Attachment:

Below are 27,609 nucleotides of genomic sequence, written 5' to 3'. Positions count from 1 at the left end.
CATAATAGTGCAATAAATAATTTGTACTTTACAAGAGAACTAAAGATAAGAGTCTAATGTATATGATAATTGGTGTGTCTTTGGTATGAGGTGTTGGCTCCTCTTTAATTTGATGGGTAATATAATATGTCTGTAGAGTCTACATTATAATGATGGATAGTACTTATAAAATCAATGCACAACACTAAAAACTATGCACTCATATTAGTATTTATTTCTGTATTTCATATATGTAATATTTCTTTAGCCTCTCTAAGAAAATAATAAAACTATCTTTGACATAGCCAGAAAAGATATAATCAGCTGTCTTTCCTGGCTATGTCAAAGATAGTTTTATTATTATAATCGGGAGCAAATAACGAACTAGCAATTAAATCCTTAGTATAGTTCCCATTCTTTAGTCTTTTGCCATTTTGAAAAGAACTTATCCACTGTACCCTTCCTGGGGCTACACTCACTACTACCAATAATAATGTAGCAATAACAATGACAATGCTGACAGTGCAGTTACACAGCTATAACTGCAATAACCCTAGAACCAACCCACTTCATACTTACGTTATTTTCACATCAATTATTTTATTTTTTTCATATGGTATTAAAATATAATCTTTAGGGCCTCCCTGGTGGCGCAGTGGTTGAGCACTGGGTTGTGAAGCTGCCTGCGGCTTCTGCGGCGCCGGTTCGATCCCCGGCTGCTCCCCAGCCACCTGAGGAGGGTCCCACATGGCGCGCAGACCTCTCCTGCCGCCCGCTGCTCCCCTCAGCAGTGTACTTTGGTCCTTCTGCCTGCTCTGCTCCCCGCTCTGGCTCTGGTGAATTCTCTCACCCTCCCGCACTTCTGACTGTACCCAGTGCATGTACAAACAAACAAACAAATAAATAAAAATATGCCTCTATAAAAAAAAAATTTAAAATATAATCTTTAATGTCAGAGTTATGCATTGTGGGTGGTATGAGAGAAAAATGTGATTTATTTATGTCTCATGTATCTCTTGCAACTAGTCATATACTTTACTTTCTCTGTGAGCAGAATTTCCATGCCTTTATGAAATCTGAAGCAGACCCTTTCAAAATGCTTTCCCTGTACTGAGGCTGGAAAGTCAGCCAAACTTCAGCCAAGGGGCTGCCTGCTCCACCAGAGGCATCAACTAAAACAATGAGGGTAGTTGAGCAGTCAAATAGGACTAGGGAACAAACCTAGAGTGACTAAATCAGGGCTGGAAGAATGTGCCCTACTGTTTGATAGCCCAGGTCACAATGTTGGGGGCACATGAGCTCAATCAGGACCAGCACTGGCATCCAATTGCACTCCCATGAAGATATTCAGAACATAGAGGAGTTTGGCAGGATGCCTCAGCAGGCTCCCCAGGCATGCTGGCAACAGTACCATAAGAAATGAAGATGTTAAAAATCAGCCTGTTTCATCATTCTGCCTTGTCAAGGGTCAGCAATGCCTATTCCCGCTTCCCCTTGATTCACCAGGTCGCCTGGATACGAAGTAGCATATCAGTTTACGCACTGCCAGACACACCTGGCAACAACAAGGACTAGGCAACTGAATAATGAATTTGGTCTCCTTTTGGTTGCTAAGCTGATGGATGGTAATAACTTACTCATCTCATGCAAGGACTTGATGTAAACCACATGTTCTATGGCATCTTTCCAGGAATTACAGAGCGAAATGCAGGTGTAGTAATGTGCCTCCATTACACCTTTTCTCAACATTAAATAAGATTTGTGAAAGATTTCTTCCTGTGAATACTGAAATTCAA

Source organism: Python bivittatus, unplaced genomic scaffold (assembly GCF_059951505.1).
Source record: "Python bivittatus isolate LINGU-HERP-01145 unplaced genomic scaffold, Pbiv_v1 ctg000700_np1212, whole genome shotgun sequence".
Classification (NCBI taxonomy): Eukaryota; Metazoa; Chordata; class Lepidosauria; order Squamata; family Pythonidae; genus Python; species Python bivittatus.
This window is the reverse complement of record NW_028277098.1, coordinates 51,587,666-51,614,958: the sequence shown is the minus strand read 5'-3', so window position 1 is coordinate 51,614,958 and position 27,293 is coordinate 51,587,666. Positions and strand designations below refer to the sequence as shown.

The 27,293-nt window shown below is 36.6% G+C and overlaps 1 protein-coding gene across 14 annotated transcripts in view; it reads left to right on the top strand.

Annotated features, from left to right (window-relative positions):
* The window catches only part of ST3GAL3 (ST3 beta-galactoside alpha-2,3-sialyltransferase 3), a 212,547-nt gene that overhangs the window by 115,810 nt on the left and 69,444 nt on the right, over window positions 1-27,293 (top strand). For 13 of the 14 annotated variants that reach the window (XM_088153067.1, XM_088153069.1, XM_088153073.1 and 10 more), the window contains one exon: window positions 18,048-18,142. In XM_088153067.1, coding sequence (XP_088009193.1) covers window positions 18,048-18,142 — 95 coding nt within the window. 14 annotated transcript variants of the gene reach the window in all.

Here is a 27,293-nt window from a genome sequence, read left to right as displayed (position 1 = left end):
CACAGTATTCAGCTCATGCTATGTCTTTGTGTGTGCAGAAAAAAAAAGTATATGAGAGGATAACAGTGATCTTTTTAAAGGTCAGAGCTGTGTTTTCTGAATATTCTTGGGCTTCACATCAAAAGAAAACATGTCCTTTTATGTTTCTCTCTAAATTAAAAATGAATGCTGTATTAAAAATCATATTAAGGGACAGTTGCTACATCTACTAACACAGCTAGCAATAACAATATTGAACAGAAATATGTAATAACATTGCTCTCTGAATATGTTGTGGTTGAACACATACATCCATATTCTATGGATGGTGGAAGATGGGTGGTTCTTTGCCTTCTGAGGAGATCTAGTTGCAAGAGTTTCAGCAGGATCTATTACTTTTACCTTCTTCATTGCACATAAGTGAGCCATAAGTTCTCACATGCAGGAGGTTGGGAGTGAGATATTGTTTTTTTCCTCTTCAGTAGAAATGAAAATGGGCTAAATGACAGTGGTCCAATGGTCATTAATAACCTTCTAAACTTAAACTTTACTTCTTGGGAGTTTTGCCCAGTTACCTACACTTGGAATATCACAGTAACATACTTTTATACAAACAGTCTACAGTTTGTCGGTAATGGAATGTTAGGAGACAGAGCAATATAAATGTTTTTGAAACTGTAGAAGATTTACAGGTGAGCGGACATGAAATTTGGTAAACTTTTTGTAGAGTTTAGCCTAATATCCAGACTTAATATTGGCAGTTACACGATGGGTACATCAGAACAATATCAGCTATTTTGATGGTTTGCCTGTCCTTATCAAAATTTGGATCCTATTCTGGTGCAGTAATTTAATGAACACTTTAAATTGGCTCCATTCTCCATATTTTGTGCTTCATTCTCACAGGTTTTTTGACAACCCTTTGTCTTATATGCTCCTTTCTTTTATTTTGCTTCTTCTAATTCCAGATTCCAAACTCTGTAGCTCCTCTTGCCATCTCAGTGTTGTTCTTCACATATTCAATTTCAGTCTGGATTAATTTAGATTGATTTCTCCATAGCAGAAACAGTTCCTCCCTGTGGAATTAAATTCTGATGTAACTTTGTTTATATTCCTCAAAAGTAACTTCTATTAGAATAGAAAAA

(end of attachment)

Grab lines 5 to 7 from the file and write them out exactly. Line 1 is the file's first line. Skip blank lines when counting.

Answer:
Classification (NCBI taxonomy): Eukaryota; Metazoa; Chordata; class Lepidosauria; order Squamata; family Pythonidae; genus Python; species Python bivittatus.
This window is the reverse complement of record NW_028277098.1, coordinates 51,587,666-51,614,958: the sequence shown is the minus strand read 5'-3', so window position 1 is coordinate 51,614,958 and position 27,293 is coordinate 51,587,666. Positions and strand designations below refer to the sequence as shown.

The 27,293-nt window shown below is 36.6% G+C and overlaps 1 protein-coding gene across 14 annotated transcripts in view; it reads left to right on the top strand.